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What is Generalized Anxiety Disorder?

Generalized Anxiety Disorder (GAD) is a chronic mental condition in which a person experiences prolonged anxiety that is not proportional to the situation causing the anxiety. While worrying and having anxiety or stress is a normal part of life, GAD sufferers worry to such an extent that interrupts daily life. People dealing with GAD exhibit a wide range of symptoms, so visiting a healthcare professional is important for an accurate diagnosis.

What Causes Generalized Anxiety Disorder?

The precise cause of GAD is still unknown, but there are indicators that the disorder can run in families, suggesting there may be a genetic component in play. It can also be caused by trauma and stressful events, like sexual abuse, death of a loved one, divorce, and more. Many psychiatrists believe that a person’s personality or disposition is a risk factor for developing GAD. Those who have tendencies towards being timid or having negative dispositions are more likely to suffer from GAD than those are positive and outgoing.

One of the major factors that may put you at risk with GAD symptoms is your gender. While men do suffer from anxiety disorder, females develop the condition at twice the rate of men. GAD is also the most common anxiety disorder to affect adults, although the disorder can develop at any point in a person’s life, even in childhood.

Indications and Signs of Generalized Anxiety Disorder

GAD can be difficult to diagnose because the symptoms of the disorder are often very similar to those of social anxiety, obsessive-compulsive disorder, depression and other chronic mental illnesses. Because anxiety disorders develop gradually, they can be difficult to recognize until the condition has manifested itself completely.

The following symptoms are indicative of GAD:

  • An inability to relax
  • Difficulty concentrating or focusing
  • Trouble falling asleep and remaining asleep
  • Experiencing intense anxiety
  • Hot flashes
  • Recognizing the anxiety is too intense compared to the situation
  • Being easily startled
  • Fatigue
  • Chronic irritability
  • Feeling the need to urinate frequently
  • Headaches
  • Muscle tension
  • Sweating
  • Trembling
  • Twitching
  • Breathlessness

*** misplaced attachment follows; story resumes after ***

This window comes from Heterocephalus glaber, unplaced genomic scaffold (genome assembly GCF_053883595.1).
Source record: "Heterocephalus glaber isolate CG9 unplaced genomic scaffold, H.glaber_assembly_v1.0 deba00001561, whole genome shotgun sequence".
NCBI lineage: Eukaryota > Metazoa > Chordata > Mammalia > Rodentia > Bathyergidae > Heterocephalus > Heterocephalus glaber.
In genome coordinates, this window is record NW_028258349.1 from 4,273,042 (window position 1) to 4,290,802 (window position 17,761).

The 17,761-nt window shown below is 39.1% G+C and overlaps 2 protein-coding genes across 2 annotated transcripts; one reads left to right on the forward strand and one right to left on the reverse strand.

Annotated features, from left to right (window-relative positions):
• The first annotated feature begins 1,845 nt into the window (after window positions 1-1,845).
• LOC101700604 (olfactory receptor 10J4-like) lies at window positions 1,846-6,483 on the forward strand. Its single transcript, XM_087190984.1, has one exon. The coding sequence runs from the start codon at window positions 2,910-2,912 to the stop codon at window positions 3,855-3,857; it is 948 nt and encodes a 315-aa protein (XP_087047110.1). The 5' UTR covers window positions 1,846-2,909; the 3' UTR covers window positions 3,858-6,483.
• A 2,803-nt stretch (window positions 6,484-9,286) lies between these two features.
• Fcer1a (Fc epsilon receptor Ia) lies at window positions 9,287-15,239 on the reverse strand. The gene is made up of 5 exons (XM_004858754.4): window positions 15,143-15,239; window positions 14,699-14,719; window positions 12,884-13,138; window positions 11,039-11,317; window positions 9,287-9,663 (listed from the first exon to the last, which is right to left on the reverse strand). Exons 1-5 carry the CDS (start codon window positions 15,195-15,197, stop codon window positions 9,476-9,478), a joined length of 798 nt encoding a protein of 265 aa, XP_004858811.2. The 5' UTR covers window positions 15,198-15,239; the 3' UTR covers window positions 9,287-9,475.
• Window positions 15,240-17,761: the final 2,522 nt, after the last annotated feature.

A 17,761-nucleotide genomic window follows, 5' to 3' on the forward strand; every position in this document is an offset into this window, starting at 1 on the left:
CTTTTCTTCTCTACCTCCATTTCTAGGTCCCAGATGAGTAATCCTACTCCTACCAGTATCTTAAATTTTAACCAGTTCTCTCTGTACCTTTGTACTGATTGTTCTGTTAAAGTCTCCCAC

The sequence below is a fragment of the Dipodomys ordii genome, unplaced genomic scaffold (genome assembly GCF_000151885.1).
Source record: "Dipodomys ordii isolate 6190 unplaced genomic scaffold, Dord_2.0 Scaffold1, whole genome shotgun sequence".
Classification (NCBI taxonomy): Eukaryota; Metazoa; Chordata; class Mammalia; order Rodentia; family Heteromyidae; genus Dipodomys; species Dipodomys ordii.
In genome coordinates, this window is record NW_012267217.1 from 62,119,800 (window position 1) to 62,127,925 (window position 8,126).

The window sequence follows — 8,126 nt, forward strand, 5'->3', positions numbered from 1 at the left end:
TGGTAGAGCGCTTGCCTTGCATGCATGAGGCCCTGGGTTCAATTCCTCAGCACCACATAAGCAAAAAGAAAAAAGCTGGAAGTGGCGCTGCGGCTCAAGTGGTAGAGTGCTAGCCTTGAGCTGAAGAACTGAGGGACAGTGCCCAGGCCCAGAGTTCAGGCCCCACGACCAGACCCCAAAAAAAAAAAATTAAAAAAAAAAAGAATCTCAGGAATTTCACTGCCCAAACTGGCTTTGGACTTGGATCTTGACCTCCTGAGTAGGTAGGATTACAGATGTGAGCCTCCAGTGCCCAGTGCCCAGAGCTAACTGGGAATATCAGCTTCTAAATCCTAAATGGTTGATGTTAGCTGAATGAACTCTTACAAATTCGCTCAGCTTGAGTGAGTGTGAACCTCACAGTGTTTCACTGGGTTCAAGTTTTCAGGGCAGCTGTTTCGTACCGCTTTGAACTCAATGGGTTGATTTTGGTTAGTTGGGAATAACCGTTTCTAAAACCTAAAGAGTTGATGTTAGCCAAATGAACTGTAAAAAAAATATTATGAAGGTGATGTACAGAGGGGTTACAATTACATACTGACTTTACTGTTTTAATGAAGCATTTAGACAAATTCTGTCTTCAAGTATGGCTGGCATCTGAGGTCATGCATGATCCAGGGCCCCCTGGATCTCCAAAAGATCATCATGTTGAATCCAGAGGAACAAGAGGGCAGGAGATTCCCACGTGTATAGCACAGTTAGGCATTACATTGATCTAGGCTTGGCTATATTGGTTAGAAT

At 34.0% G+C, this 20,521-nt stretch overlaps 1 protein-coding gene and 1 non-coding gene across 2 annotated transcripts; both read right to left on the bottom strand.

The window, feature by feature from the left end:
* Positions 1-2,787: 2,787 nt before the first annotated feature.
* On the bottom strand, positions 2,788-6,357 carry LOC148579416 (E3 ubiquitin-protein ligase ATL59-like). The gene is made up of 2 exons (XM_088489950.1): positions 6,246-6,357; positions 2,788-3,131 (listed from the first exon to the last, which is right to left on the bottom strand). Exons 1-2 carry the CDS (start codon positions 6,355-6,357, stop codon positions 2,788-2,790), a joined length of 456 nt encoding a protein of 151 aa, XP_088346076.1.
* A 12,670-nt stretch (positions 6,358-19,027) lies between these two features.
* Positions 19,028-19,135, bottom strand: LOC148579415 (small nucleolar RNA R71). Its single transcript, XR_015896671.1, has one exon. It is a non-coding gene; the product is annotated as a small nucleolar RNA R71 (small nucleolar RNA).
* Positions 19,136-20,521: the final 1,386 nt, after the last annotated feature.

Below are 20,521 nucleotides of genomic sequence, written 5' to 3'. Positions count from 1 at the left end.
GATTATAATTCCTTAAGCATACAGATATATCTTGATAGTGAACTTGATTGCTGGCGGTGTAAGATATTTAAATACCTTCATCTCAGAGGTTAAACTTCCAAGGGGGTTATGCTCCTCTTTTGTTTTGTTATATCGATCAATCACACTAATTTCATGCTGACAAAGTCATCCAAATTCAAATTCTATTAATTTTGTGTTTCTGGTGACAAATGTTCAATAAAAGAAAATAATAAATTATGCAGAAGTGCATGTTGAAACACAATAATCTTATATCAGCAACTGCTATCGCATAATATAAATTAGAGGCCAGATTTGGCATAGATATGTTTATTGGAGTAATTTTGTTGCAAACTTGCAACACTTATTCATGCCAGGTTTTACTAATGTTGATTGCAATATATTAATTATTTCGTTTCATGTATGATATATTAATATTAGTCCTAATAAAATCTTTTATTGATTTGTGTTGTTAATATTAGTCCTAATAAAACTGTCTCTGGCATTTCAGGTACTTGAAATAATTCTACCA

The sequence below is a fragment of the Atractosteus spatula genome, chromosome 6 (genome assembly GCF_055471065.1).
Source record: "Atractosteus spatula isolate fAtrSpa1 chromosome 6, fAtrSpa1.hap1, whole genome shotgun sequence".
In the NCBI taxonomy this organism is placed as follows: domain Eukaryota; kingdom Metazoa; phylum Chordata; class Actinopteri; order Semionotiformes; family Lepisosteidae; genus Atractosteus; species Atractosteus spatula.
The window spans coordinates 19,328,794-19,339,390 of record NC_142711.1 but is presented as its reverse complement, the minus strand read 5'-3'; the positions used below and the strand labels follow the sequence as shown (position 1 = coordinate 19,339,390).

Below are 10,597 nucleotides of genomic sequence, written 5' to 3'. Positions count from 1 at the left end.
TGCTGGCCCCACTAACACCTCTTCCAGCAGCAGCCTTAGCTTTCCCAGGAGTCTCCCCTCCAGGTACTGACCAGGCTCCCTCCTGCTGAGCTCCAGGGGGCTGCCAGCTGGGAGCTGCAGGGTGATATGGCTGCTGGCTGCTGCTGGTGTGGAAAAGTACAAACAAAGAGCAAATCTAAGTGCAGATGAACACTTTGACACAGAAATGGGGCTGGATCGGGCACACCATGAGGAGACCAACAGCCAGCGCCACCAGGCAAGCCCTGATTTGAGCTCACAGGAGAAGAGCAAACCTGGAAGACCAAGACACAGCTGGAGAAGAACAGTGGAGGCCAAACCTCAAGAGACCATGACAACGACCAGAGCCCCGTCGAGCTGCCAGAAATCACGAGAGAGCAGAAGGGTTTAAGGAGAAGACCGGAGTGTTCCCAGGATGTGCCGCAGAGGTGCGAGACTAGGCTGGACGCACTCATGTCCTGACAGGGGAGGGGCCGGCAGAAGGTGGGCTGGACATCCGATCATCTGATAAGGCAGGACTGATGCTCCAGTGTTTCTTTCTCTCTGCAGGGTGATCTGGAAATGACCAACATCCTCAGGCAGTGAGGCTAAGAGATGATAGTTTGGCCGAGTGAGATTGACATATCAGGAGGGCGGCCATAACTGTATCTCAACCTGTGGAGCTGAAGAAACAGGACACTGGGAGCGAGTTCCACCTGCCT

Not all people suffering from Generalized Anxiety Disorder will experience all of these symptoms. Individuals can display different symptoms at different times and to different degrees. This is why a professional evaluation is necessary for an accurate diagnosis. GAD can also exacerbate other health conditions that are not directly linked to anxiety disorder. People suffering from heart problems, digestive problems, substance abuse or other mental conditions, such as depression, can see a worsening of symptoms after the onset of GAD.

How is Generalized Anxiety Disorder Diagnosed?

The diagnosis is based on a clinical interview done by a therapist and/or Psychiatrist. Questions about symptoms and their duration and intensity will be asked. The diagnosis will be determined based on the history of these prevailing symptoms. Before a diagnosis is made, other health problems leading to GAD-like symptoms must be ruled out. For example, people suffering from substance abuse often exhibit many of the same symptoms as a person with GAD. In this scenario, treating the substance abuse can relieve the GAD-like symptoms. A person truly suffering from GAD is treated with medication, psychotherapy or a combination of the two.

Why Seek Treatment for Generalized Anxiety Disorder?

It is important to recognize that GAD requires intervention. People experiencing symptoms of GAD are diagnosed if they have exhibited symptoms for six months or longer. Showing symptom for less time than this is within the bounds of normal anxiety according to healthcare professionals. Because GAD affects a person’s ability to function normally, daily tasks can be difficult to deal with or complete. Suffers of the disorder can have difficulty keeping jobs or maintaining healthy relationships.

Reducing Symptoms of Generalized Anxiety Disorder

After seeking intervention, there are several ways in which sufferers of GAD can work to help keep symptoms at bay should they ever return. Caffeine can aggravate the symptoms of GAD, so it is best to avoid foods and drinks containing it. Eating a healthy, balanced diet and getting an appropriate amount of daily exercise is needed to maintain mental health. Diet and exercise should be discussed with a doctor to determine how it can help with GAD. For more information about how to control anxiety in your life, contact Choices Psychotherapy in Minnetonka. We are the area’s number one anxiety counseling center.